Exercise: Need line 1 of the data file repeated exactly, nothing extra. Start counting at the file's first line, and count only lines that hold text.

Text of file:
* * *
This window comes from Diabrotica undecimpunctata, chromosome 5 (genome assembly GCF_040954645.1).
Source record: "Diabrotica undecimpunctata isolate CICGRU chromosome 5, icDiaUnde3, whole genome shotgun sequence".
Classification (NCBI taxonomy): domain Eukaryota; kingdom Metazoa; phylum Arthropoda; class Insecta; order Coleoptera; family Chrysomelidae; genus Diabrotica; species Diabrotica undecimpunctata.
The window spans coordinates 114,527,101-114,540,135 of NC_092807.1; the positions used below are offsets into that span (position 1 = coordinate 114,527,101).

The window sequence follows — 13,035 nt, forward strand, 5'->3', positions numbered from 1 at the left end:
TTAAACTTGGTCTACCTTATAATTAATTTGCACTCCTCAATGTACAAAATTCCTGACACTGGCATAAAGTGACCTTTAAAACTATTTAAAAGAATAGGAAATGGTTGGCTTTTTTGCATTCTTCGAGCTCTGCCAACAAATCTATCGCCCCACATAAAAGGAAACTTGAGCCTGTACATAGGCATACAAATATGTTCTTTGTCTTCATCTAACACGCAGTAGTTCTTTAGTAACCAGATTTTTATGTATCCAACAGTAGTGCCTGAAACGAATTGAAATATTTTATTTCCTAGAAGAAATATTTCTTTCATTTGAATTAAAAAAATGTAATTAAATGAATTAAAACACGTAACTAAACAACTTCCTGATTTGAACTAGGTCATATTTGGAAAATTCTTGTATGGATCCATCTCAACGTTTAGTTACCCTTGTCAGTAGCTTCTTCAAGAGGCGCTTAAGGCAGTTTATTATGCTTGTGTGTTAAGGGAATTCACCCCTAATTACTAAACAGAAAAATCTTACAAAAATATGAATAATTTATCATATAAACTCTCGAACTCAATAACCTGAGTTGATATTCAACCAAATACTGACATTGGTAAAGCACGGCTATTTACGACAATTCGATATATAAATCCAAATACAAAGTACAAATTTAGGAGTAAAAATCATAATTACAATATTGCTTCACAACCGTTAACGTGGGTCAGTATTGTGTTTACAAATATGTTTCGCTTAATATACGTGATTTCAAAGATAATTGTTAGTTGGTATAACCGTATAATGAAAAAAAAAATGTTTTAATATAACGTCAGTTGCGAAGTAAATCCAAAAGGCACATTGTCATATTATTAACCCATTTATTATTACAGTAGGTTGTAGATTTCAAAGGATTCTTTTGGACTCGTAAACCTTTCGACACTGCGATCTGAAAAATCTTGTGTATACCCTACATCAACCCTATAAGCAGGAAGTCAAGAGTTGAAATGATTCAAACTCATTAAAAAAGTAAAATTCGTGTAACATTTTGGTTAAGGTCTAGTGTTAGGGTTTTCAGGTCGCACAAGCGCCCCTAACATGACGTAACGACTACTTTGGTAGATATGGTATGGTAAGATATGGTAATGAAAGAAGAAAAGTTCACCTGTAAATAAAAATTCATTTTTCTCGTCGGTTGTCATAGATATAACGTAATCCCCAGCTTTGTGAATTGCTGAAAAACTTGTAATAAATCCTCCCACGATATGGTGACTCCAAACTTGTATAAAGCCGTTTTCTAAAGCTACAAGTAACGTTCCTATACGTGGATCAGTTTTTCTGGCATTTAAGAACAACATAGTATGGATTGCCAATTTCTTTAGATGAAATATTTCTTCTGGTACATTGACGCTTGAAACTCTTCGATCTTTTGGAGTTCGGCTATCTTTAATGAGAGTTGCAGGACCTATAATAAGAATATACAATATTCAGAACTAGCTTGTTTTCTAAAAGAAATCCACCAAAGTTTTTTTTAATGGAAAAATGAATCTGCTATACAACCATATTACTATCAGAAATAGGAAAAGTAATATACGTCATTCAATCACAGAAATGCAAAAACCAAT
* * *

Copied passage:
This window comes from Diabrotica undecimpunctata, chromosome 5 (genome assembly GCF_040954645.1).